Over a million acres have disappeared since the 1930s and, at the present loss rate of 24 square miles a year, an additional 500 square miles of coastal land will wash away by 2050. Gone forever will be precious nursery habitat for fish and shellfish; nesting and feeding grounds for migratory waterfowl and wildlife; storm surge protection for vulnerable coastal communities, ports, and roads; and land that buffers oil and gas pipelines, production platforms, and shore-based processing facilities against storm and wave damage. Louisiana's coastal marshes are the cradle of nearly one-third of the total commercial fish and shellfish harvest in the lower 48 states. Seventeen percent of the nation’s oil and twenty-five percent of its natural gas are mined in the state's offshore waters. Louisiana’s four major ports handle more than 21 percent of U.S. foreign waterborne trade. Calling Louisiana’s coastal marshes "a national treasure" is no exaggeration.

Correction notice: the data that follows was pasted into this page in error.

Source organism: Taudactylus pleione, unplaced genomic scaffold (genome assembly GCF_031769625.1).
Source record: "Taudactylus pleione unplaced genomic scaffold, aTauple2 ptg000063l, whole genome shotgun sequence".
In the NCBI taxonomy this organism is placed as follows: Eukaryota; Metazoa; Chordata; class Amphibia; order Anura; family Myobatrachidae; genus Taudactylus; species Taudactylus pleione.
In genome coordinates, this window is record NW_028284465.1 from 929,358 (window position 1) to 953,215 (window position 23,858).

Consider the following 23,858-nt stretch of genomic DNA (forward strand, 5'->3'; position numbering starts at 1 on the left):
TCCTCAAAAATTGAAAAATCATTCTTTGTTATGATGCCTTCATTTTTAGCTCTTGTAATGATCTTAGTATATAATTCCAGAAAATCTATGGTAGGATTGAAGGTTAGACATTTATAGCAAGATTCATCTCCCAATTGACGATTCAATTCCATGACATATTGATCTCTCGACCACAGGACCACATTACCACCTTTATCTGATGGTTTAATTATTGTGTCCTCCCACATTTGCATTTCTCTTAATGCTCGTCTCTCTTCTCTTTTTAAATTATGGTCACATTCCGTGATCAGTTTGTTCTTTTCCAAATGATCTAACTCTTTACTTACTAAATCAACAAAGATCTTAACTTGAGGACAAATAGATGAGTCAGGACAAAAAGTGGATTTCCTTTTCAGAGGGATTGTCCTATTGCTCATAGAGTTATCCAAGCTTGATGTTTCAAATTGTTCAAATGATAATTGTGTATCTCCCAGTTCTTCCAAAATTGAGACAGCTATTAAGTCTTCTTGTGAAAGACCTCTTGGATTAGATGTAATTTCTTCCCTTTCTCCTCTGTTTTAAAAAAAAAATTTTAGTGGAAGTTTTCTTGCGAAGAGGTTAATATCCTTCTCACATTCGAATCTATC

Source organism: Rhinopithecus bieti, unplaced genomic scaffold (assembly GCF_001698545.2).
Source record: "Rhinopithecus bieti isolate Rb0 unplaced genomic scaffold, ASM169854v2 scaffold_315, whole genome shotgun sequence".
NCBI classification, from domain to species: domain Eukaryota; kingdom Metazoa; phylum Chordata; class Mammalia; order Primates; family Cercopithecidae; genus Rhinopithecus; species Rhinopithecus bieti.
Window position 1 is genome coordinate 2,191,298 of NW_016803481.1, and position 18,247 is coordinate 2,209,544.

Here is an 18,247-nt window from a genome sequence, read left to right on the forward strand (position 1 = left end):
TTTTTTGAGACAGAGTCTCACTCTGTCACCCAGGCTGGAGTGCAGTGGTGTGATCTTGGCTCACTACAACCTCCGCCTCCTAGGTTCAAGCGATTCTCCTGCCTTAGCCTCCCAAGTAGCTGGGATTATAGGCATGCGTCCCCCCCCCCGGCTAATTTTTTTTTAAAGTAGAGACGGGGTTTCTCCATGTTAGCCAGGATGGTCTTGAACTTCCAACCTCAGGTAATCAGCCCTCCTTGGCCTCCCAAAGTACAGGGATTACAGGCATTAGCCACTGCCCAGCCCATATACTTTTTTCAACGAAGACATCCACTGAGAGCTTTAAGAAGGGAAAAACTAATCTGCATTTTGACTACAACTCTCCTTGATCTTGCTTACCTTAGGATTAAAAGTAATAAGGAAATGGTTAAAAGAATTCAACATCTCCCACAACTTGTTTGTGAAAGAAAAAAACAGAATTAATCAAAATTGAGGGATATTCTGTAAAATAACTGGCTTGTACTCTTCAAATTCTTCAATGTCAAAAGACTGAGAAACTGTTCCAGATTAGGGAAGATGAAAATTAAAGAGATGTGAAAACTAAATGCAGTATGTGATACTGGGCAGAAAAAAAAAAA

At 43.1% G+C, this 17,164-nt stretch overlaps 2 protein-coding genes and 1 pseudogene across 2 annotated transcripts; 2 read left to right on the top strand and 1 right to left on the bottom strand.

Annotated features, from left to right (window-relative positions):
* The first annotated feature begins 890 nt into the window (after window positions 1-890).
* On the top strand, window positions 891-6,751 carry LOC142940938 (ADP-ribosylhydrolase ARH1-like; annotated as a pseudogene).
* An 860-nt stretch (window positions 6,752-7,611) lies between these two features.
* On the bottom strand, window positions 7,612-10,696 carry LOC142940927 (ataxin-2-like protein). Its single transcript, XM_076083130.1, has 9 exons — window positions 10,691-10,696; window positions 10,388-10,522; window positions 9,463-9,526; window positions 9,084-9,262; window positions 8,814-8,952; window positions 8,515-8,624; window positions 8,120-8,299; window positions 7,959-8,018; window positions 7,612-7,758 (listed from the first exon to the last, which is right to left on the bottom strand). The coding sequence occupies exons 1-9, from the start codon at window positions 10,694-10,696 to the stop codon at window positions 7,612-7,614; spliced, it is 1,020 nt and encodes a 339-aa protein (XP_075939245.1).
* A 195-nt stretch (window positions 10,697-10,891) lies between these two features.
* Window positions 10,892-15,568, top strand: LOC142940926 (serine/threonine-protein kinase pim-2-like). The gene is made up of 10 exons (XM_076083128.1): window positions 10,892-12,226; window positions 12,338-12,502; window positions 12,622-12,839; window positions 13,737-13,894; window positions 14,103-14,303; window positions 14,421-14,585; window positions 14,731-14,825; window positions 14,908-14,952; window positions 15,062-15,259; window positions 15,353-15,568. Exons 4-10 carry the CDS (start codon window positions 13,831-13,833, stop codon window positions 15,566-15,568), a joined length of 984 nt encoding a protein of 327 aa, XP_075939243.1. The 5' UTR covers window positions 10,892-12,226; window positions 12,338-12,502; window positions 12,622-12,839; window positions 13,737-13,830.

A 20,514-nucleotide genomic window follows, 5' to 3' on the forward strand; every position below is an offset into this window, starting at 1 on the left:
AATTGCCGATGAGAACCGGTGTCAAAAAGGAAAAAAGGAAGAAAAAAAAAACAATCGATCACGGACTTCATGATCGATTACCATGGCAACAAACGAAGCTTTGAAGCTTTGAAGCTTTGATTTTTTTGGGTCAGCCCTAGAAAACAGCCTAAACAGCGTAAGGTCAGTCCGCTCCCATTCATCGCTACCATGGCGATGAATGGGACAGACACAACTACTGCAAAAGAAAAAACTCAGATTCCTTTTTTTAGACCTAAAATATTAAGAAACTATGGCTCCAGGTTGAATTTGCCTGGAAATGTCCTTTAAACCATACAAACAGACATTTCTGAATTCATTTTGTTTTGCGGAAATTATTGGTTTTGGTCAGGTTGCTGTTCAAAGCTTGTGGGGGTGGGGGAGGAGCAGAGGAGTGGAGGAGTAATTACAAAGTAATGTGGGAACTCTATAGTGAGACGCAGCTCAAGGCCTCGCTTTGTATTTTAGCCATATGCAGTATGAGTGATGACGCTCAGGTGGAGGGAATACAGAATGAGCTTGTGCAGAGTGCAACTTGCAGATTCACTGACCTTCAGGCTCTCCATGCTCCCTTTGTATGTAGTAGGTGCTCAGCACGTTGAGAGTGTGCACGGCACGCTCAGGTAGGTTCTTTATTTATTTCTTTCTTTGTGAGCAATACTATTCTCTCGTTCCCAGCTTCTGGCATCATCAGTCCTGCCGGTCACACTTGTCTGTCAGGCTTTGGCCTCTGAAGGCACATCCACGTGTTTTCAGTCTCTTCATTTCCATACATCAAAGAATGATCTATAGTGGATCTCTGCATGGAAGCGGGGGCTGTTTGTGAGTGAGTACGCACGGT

We are losing this valuable habitat for several reasons including a lack of sediment being deposited by the Mississippi River, saltwater intrusion into our freshwater marshes, natural waterways being modified by man, boat wakes, and a loss of sediment that is trapped behind dams along the Upper Mississippi River.

First and foremost new sediment needs to get into coastal Louisiana from Mississippi River diversions. Barrier Islands and other shorelines need to be restored. We need vegetative plantings on barrier island dunes and in the marsh itself. There is also a need for hydrologic restorations. For more information see our links for scientific sites or go to www.coast2050.gov.

  • Express your interest in solving the problems facing our coast to your senators and congressmen. Click here to help us by buying a book to send to a public official.
  • Join conservation groups that have an interest in the wetlands.
  • Help the wetlands by not buying bald cypress mulch; many places these are logged will never regenerate.
  • Educate yourself on the Louisiana coast.